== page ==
I cannot lie; I have skimmed Facebook and wished I could dislike a post. There are only so many baby pictures and clickbait advertorials that I can deal with before I am thinking, please just go away, I don’t care!
What sounds the worst out of that previous sentence? We might not care about disliking a new mascara, but having the action to say ‘I don’t really care about your baby’ sounds very harsh when you write it out rather than having the option to press an icon. While I don’t think that will happen very often, having a dislike button opens up new ways that Facebook can appear as a hostile place. In 2014, 7 out of 10 young people experienced cyberbullying with Facebook being twice as likely to be the platform that they experienced the issue.
This is a disturbing thought and highlights why Facebook probably shouldn’t implement a dislike button, at least on personal pages. When compared to other social media platforms, Facebook is often the most personal social media page that a person can create. Relationships are shown and flaunted, birthdays highlighted and the population of a person’s friends often spanning generations of friends and family. The dislike button could very easily turn into a troll button as recent ex-partners dislike any pictures of the person in question with someone else, children could dislike their parent’s status and visa versa resulting in off Facebook discussions about a silly button press that might have been hit in vain. It can easily get very personal because we may not be attacking just the action but also the person behind.
That cake you baked and were proud of? DISLIKE. (Reason: Why do you keep putting your baking up? I’m sick of you in my timeline)
You just got a new job! DISLIKE (Reason: Sorry, I did it for the lols)
Your Grandma just died. DISLIKE (Reason: I am sorry for your loss)
Wait, that last one makes sense, why would you like a sad status? This is the reason Facebook suggests for implementing the new dislike button. However, to be honest, what is wrong with words? We as a technology savvy generation has become too comfortable expressing ourselves through one button actions, that often mean far less than words. Emojis have helped us when we can’t think of what to say, but want or need to say something. Disliking to show empathy seems wrong, it seems too sterile an emotion and too harsh of an image. As Facebook citizens, we have got around that awkward ‘like for a bad post’ by saying in the comments that our like was to show support or not liking at all and leaving a message.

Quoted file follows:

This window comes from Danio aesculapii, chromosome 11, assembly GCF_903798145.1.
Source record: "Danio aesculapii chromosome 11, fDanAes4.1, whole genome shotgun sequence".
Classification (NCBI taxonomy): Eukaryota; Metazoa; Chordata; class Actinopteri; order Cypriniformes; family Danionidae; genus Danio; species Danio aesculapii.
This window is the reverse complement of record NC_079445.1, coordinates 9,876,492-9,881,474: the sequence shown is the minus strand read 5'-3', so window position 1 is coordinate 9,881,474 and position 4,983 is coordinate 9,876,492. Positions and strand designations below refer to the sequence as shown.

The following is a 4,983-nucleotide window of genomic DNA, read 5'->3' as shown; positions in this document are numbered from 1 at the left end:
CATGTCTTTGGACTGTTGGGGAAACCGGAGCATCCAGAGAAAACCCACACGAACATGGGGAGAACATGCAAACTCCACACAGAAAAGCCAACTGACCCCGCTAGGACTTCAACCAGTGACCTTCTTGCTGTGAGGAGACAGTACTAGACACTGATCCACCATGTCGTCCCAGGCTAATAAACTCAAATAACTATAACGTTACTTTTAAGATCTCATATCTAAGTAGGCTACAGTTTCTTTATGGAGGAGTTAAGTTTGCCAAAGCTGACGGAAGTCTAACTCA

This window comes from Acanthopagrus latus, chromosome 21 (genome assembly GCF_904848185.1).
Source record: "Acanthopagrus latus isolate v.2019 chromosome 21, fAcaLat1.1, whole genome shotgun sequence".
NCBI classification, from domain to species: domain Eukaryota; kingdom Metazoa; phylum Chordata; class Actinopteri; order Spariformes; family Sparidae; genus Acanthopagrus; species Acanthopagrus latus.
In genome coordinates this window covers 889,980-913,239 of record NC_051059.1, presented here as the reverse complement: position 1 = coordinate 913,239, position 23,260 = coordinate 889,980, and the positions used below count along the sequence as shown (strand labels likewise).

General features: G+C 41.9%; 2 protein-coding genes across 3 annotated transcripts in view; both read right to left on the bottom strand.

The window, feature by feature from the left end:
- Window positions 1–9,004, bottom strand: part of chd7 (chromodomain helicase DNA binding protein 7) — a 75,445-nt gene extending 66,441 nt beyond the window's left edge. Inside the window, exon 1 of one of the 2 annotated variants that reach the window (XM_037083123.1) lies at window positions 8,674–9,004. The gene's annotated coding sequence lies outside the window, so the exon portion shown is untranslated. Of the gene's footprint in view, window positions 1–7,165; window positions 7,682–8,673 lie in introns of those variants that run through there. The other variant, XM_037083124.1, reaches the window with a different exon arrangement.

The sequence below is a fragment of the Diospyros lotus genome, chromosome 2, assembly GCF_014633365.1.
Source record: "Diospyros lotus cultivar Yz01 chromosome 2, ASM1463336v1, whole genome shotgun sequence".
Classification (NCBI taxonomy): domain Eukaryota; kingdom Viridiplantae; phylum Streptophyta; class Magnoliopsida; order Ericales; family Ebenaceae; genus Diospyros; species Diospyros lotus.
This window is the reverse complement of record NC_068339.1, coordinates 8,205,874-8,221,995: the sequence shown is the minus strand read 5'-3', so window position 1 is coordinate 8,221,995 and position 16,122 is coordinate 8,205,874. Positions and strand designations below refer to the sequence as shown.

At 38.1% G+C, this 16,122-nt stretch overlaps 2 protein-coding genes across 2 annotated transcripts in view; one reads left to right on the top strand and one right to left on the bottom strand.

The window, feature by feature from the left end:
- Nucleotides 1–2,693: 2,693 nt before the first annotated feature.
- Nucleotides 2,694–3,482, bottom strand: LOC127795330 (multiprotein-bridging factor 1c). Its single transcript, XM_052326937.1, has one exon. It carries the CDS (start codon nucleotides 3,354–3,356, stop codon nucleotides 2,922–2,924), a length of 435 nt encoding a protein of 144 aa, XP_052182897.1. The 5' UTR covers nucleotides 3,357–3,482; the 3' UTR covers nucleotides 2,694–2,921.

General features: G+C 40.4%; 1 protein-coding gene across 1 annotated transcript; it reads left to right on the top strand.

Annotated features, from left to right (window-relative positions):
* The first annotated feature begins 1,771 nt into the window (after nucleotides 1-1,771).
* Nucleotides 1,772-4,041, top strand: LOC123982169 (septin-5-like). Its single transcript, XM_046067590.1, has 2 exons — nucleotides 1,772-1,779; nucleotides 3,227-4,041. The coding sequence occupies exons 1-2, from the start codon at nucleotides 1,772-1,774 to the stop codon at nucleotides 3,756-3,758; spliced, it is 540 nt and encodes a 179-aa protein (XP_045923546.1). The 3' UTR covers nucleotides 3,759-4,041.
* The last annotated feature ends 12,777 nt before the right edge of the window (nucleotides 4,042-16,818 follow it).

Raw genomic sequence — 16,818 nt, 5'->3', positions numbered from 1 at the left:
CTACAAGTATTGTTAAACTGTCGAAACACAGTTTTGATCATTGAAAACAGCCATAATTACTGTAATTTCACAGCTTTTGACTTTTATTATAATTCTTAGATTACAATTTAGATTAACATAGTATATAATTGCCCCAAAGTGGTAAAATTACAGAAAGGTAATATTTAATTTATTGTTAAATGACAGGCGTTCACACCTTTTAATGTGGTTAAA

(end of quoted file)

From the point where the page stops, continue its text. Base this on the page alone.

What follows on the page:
So why else would there be a dislike button if empathy appears a flimsy excuse for its implementation. More than likely it is for business pages, providing a new metric for social media analysts to monitor. I’ll admit, it will be good to specifically know what potential new consumers do not like. At the moment this took from a mix of indicators including likes, reach and overall engagement, but we can only assume that because someone hasn’t engaged in a post that it hasn’t tickled their pickle, so to say. What is worrying is that Facebook could very easily restrict reach based on dislikes. For example, if a page receives a high volume of dislikes on one post, the future reach is reduced beyond it’s already tragic amount for non-paying advertisement pages.
That seems sensible in a way, it encourages those involved in social media to create quality work; but consumers are fickle and something like a punishment to dislike metrics could be easily misused by rival business. Facebook are unlikely to act on this as it means more money can be placed into paid advertising. This would be tragic news for small businesses who cannot afford a regular budget for Facebook advertising. It would also be terrible news for fan pages who would not only be affected by the restricted reach, but also the cyberbullying side of personal pages. I unfortunately know too many people who have closed pages that showcased their art or music because ‘trolls’ had decided to bully them off the internet. Facebook and page owners are constantly trying to work around the issue, providing support networks and reporting features. Yet at the end of the day, it will happen and a dislike button just makes the process more mindless.
The dislike button is the quintessential example of ‘good in theory, bad in practice’. Social media etiquette is still being developed as more platforms are developed and as we spend more time online. Being behind a screen makes many of us braver and do things we never would in real life, therefore can we trust other people to behave how we do? Certainly not and as new generations of netizens experience their teenage years online let’s minimise the way that mindless cruelty can be expressed on the internet.